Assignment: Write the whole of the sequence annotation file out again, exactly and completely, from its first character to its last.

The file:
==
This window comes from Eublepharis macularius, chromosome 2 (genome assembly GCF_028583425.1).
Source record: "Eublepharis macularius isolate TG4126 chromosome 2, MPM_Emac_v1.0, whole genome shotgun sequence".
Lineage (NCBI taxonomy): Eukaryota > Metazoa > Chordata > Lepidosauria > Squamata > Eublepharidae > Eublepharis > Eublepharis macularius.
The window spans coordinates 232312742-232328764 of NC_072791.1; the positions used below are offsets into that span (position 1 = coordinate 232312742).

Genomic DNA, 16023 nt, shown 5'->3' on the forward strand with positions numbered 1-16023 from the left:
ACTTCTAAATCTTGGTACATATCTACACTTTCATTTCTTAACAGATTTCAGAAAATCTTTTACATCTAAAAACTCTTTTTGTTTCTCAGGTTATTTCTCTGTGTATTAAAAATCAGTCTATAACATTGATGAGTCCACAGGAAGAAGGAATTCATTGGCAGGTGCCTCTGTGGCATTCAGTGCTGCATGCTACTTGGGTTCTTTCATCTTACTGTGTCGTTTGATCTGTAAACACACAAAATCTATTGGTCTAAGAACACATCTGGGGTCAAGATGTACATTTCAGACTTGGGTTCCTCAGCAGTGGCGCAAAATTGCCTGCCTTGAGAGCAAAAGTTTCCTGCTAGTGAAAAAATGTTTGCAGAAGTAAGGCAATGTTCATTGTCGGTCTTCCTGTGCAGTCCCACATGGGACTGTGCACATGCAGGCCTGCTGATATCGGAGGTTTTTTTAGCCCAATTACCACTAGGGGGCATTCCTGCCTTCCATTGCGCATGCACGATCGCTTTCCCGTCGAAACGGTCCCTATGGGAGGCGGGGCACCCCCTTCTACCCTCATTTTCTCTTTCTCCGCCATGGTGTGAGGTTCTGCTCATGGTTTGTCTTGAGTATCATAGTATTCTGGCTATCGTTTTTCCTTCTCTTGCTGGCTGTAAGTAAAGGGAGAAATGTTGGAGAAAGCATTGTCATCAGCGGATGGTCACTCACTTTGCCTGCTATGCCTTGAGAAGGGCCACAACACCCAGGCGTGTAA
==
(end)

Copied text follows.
This window comes from Eublepharis macularius, chromosome 2 (genome assembly GCF_028583425.1).
Source record: "Eublepharis macularius isolate TG4126 chromosome 2, MPM_Emac_v1.0, whole genome shotgun sequence".
Lineage (NCBI taxonomy): Eukaryota > Metazoa > Chordata > Lepidosauria > Squamata > Eublepharidae > Eublepharis > Eublepharis macularius.
The window spans coordinates 232312742-232328764 of NC_072791.1; the positions used below are offsets into that span (position 1 = coordinate 232312742).

Genomic DNA, 16023 nt, shown 5'->3' on the forward strand with positions numbered 1-16023 from the left:
ACTTCTAAATCTTGGTACATATCTACACTTTCATTTCTTAACAGATTTCAGAAAATCTTTTACATCTAAAAACTCTTTTTGTTTCTCAGGTTATTTCTCTGTGTATTAAAAATCAGTCTATAACATTGATGAGTCCACAGGAAGAAGGAATTCATTGGCAGGTGCCTCTGTGGCATTCAGTGCTGCATGCTACTTGGGTTCTTTCATCTTACTGTGTCGTTTGATCTGTAAACACACAAAATCTATTGGTCTAAGAACACATCTGGGGTCAAGATGTACATTTCAGACTTGGGTTCCTCAGCAGTGGCGCAAAATTGCCTGCCTTGAGAGCAAAAGTTTCCTGCTAGTGAAAAAATGTTTGCAGAAGTAAGGCAATGTTCATTGTCGGTCTTCCTGTGCAGTCCCACATGGGACTGTGCACATGCAGGCCTGCTGATATCGGAGGTTTTTTTAGCCCAATTACCACTAGGGGGCATTCCTGCCTTCCATTGCGCATGCACGATCGCTTTCCCGTCGAAACGGTCCCTATGGGAGGCGGGGCACCCCCTTCTACCCTCATTTTCTCTTTCTCCGCCATGGTGTGAGGTTCTGCTCATGGTTTGTCTTGAGTATCATAGTATTCTGGCTATCGTTTTTCCTTCTCTTGCTGGCTGTAAGTAAAGGGAGAAATGTTGGAGAAAGCATTGTCATCAGCGGATGGTCACTCACTTTGCCTGCTATGCCTTGAGAAGGGCCACAACACCCAGGCGTGTAA